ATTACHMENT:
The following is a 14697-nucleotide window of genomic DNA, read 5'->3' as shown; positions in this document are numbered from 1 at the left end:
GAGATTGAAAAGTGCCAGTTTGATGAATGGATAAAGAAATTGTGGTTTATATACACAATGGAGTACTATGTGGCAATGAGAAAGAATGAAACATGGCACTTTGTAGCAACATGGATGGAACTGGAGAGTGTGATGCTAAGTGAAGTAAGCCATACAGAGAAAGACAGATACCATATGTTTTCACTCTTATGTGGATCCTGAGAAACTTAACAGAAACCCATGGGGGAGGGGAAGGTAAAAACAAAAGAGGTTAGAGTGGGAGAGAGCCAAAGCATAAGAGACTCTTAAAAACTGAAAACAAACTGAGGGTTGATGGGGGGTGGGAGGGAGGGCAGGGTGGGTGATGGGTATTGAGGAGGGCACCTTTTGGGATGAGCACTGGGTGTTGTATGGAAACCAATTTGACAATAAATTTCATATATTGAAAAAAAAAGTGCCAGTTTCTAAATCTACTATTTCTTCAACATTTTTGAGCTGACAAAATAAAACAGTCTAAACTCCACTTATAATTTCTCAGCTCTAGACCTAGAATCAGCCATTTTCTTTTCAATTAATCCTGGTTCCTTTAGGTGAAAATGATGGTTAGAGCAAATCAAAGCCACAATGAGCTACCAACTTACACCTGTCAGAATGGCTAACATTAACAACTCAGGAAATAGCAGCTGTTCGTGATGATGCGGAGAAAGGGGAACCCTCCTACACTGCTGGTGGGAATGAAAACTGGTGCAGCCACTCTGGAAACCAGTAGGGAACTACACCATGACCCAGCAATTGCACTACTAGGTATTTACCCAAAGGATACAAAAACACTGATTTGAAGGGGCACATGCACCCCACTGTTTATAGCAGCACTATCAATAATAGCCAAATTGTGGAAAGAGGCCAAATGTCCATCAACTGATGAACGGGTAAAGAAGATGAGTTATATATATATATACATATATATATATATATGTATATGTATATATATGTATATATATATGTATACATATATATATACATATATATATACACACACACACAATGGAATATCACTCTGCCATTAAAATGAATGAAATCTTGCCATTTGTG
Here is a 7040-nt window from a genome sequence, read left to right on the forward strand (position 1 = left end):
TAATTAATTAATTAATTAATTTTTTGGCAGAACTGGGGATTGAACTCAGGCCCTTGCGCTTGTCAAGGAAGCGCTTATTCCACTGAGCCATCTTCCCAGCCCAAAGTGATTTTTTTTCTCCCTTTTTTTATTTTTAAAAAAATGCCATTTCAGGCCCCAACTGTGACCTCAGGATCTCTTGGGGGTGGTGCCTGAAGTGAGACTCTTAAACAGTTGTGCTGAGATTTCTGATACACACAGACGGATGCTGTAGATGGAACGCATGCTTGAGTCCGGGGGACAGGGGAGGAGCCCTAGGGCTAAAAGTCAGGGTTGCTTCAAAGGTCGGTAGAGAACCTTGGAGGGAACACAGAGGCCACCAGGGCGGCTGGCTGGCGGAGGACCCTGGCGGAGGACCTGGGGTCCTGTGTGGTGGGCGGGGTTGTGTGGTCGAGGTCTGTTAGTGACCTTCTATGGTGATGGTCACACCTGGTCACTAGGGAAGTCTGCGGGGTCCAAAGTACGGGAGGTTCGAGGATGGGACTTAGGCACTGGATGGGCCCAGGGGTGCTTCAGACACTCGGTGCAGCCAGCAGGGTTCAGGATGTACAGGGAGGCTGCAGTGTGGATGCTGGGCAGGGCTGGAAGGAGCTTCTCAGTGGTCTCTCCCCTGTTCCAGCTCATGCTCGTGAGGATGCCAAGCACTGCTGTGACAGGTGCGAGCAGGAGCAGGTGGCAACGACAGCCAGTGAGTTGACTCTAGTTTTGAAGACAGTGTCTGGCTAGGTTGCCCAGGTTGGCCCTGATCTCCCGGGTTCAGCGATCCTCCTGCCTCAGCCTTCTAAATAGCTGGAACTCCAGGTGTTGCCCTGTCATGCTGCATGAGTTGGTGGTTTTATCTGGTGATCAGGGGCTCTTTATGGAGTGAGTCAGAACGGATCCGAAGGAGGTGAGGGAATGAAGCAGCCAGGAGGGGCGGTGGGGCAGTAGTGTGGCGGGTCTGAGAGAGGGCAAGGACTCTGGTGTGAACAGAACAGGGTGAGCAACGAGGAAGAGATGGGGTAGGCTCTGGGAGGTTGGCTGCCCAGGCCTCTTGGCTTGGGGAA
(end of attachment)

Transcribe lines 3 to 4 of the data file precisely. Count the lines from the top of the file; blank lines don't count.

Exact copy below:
Here is a 7040-nt window from a genome sequence, read left to right on the forward strand (position 1 = left end):
TAATTAATTAATTAATTAATTTTTTGGCAGAACTGGGGATTGAACTCAGGCCCTTGCGCTTGTCAAGGAAGCGCTTATTCCACTGAGCCATCTTCCCAGCCCAAAGTGATTTTTTTTCTCCCTTTTTTTATTTTTAAAAAAATGCCATTTCAGGCCCCAACTGTGACCTCAGGATCTCTTGGGGGTGGTGCCTGAAGTGAGACTCTTAAACAGTTGTGCTGAGATTTCTGATACACACAGACGGATGCTGTAGATGGAACGCATGCTTGAGTCCGGGGGACAGGGGAGGAGCCCTAGGGCTAAAAGTCAGGGTTGCTTCAAAGGTCGGTAGAGAACCTTGGAGGGAACACAGAGGCCACCAGGGCGGCTGGCTGGCGGAGGACCCTGGCGGAGGACCTGGGGTCCTGTGTGGTGGGCGGGGTTGTGTGGTCGAGGTCTGTTAGTGACCTTCTATGGTGATGGTCACACCTGGTCACTAGGGAAGTCTGCGGGGTCCAAAGTACGGGAGGTTCGAGGATGGGACTTAGGCACTGGATGGGCCCAGGGGTGCTTCAGACACTCGGTGCAGCCAGCAGGGTTCAGGATGTACAGGGAGGCTGCAGTGTGGATGCTGGGCAGGGCTGGAAGGAGCTTCTCAGTGGTCTCTCCCCTGTTCCAGCTCATGCTCGTGAGGATGCCAAGCACTGCTGTGACAGGTGCGAGCAGGAGCAGGTGGCAACGACAGCCAGTGAGTTGACTCTAGTTTTGAAGACAGTGTCTGGCTAGGTTGCCCAGGTTGGCCCTGATCTCCCGGGTTCAGCGATCCTCCTGCCTCAGCCTTCTAAATAGCTGGAACTCCAGGTGTTGCCCTGTCATGCTGCATGAGTTGGTGGTTTTATCTGGTGATCAGGGGCTCTTTATGGAGTGAGTCAGAACGGATCCGAAGGAGGTGAGGGAATGAAGCAGCCAGGAGGGGCGGTGGGGCAGTAGTGTGGCGGGTCTGAGAGAGGGCAAGGACTCTGGTGTGAACAGAACAGGGTGAGCAACGAGGAAGAGATGGGGTAGGCTCTGGGAGGTTGGCTGCCCAGGCCTCTTGGCTTGGGGAA